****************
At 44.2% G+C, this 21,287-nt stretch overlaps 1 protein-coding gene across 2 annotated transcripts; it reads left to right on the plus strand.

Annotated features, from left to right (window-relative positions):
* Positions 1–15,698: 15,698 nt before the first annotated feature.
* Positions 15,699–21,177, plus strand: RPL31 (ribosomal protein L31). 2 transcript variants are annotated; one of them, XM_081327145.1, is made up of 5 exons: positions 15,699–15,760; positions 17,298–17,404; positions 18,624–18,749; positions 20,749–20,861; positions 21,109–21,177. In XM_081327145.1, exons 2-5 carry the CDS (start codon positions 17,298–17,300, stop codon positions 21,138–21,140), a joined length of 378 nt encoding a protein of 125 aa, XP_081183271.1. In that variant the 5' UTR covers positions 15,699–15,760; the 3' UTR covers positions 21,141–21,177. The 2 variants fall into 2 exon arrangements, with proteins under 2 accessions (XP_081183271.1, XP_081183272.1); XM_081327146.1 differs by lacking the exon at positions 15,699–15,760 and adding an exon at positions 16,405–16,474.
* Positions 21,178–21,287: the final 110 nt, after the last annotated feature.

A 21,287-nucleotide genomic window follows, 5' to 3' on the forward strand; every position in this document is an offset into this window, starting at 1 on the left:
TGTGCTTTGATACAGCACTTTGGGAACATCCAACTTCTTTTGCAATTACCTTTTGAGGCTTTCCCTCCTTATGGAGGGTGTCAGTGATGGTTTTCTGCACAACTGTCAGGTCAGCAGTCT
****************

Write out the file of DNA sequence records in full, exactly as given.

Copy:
At 44.2% G+C, this 21,287-nt stretch overlaps 1 protein-coding gene across 2 annotated transcripts; it reads left to right on the plus strand.

Annotated features, from left to right (window-relative positions):
* Positions 1–15,698: 15,698 nt before the first annotated feature.
* Positions 15,699–21,177, plus strand: RPL31 (ribosomal protein L31). 2 transcript variants are annotated; one of them, XM_081327145.1, is made up of 5 exons: positions 15,699–15,760; positions 17,298–17,404; positions 18,624–18,749; positions 20,749–20,861; positions 21,109–21,177. In XM_081327145.1, exons 2-5 carry the CDS (start codon positions 17,298–17,300, stop codon positions 21,138–21,140), a joined length of 378 nt encoding a protein of 125 aa, XP_081183271.1. In that variant the 5' UTR covers positions 15,699–15,760; the 3' UTR covers positions 21,141–21,177. The 2 variants fall into 2 exon arrangements, with proteins under 2 accessions (XP_081183271.1, XP_081183272.1); XM_081327146.1 differs by lacking the exon at positions 15,699–15,760 and adding an exon at positions 16,405–16,474.
* Positions 21,178–21,287: the final 110 nt, after the last annotated feature.

A 21,287-nucleotide genomic window follows, 5' to 3' on the forward strand; every position in this document is an offset into this window, starting at 1 on the left:
TGTGCTTTGATACAGCACTTTGGGAACATCCAACTTCTTTTGCAATTACCTTTTGAGGCTTTCCCTCCTTATGGAGGGTGTCAGTGATGGTTTTCTGCACAACTGTCAGGTCAGCAGTCT